If you use a recursive approach, this is what I think happens:

  • client queries
  • pihole-FTL sends the request (if NOT cached OR blocked) to knot-resolver.
  • knot-resolvers asks the root server: who serves net (wouldn’t do that with prefill, would already know this - cached)
  • root server replies: net is served by DNS server x.x.x.x
  • knot-resolver asks server x.x.x.x: who serves
  • server x.x.x.x replies: is served by DNS y.y.y.y
  • knot-resolver asks server y.y.y.y: what is the IP for
  • server y.y.y.y replies: IP for is
  • knot-resolver replies to pihole-FTL: A
  • pihole-FTL replies to client: A

I hope these steps are correct, that is how I always thought it works.

You may think this is overly complex, but if you use cloudflare, the same thing happens, it isn’t the knot-resolver making all those queries, cloudflare will do this, you just don’t see these requests.

The advantage is obviously privacy. server y.y.y.y will only see the requests to, but doesn’t know about any other sites. When using cloudflare, they have your complete browsing history.


I’m not using forwarding, thoses lines are commented out. I only tried it once and then left it commented for reference… :slight_smile:

EDIT: I changed my Pi-hole DNS to cloudflare in the dashboard and then it work. I suppose it needs another DNS than itself when downloading root zone? I will see what happens in a day when it refreshes…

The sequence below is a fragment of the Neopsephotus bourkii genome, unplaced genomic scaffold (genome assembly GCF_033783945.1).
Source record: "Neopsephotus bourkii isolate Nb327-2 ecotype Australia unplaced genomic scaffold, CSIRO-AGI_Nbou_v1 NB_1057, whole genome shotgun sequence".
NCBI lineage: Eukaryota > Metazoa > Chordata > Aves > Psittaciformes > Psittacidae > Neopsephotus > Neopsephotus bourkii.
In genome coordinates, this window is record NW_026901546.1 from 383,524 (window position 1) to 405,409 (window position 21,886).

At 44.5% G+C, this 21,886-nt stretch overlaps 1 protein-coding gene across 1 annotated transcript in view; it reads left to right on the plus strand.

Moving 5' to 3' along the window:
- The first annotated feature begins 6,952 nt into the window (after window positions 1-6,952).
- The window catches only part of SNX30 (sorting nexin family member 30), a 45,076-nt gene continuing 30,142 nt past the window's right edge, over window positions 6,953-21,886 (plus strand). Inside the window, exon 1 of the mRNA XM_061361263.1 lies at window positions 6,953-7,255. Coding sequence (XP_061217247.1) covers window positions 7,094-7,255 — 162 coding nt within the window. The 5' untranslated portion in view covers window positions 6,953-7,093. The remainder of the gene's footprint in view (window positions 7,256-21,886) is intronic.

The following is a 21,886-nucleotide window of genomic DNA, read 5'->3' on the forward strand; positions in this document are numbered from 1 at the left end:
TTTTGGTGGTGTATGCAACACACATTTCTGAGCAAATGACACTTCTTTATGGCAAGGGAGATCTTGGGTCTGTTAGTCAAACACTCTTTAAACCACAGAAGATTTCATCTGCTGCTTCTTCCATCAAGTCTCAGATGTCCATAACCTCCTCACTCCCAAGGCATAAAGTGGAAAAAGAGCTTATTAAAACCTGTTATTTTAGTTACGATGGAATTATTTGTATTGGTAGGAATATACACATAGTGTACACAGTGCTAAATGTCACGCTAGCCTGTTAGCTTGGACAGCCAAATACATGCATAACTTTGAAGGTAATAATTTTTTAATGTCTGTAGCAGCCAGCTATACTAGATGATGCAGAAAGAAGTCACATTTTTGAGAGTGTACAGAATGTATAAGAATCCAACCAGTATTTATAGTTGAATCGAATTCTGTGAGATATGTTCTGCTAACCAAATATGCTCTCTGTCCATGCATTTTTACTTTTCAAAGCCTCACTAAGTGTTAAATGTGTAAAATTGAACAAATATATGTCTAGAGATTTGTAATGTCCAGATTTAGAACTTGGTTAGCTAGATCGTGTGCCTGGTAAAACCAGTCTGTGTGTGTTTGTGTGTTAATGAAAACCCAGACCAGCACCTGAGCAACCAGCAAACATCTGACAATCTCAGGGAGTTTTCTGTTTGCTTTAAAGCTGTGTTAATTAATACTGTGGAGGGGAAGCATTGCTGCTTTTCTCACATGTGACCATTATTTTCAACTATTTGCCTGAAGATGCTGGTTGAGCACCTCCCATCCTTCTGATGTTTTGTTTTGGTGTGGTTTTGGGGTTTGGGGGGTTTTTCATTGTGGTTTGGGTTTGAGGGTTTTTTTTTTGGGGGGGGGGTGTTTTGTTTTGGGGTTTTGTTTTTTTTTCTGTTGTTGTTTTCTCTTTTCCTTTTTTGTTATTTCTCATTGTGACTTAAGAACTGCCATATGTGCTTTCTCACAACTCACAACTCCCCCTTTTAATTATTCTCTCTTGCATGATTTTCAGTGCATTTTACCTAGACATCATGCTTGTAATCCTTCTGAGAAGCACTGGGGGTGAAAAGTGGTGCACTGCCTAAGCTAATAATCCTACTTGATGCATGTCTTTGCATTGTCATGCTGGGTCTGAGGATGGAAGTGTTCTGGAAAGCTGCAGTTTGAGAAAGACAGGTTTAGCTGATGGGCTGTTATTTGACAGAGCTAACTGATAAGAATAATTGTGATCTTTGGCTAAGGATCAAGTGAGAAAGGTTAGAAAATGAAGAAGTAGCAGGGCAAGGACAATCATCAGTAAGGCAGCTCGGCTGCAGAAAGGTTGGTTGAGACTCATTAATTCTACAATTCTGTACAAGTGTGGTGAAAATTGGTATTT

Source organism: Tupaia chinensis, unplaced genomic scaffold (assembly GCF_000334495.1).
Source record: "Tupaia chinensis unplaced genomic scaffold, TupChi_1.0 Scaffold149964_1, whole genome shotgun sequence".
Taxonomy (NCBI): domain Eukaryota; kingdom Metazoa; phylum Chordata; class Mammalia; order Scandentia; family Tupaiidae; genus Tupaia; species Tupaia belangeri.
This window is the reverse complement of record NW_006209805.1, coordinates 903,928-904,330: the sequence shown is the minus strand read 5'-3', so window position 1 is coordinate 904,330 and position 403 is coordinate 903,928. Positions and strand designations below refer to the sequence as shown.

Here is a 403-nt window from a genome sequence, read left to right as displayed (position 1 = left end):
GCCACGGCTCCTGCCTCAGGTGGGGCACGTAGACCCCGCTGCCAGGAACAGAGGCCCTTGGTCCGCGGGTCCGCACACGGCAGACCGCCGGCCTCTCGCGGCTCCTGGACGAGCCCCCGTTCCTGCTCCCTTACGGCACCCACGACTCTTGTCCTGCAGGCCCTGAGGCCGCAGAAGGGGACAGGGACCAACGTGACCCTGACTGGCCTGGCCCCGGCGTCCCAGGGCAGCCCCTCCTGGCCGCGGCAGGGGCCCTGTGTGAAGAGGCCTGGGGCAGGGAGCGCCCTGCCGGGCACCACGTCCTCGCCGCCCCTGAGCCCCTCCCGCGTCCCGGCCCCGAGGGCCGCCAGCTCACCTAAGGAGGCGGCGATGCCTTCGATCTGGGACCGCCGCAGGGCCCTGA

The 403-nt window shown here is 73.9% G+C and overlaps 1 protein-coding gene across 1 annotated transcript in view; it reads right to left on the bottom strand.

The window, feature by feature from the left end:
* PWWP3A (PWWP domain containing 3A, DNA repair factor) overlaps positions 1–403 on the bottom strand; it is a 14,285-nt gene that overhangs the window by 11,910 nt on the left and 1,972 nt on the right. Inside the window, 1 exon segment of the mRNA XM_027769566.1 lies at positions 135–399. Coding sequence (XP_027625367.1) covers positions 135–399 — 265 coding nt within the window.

I had a similar problem:

May 10 15:40:16 raspberrypi kresd[27105]: [prefill] downloading root zone...
May 10 15:40:17 raspberrypi kresd[27105]: [prefill] cannot download new zone (/usr/lib/knot-resolver/kres_modules/prefill.lua:88: [prefill] fetch of `` failed: error loading CA locations (No such file or directory)), will retry root zone download in 09 minutes 52 seconds

solved, reference here.

replace the line

ca_file = '/etc/pki/tls/certs/ca-bundle.crt',


ca_file = '/etc/ssl/certs/ca-certificates.crt',


May 10 15:46:41 raspberrypi kresd[28519]: [prefill] downloading root zone...
May 10 15:46:44 raspberrypi kresd[28519]: [prefill] saving root zone...
May 10 15:46:44 raspberrypi kresd[28519]: [prefill] root zone successfully parsed, import started
May 10 15:46:44 raspberrypi kresd[28519]: [prefill] root zone refresh in 23 hours 59 minutes

also added the following:

  [''] = { '2001:7fe::53', '' }

reference, again here (You can also use the module to change the root hints; they are used as a safety belt or if the root NS drops out of cache).
You should probably select a root server near by, select one here.


Thanks but my ca_file is correct, my error was name resolution error. When I changed the dns on the pihole dashboard to it worked. Not sure why, you’re running it on a pihole too right?

I have downloaded the hints file and point to it in my kresd.conf because the debian one was old before the last update.
hints.root_file = ‘/var/lib/knot-resolver/root.hints’

Do I still need this then?

  [''] = { '2001:7fe::53', '' }

Also when I reboot and check the status of the service I get this, any idea why?

Warning: kresd@1.service changed on disk. Run ‘systemctl daemon-reload’ to reload units.


Whenever you change something in /lib/systems/system, systemctl will notice that and generate the warning. just run sudo systemctl daemon-reload ant the warning will go away.

The reference says: You can also use the module to change the root hints; they are used as a safety belt or if the root NS drops out of cache. I suppose it doesn’t hurt to have the entry, but, also new to this, not sure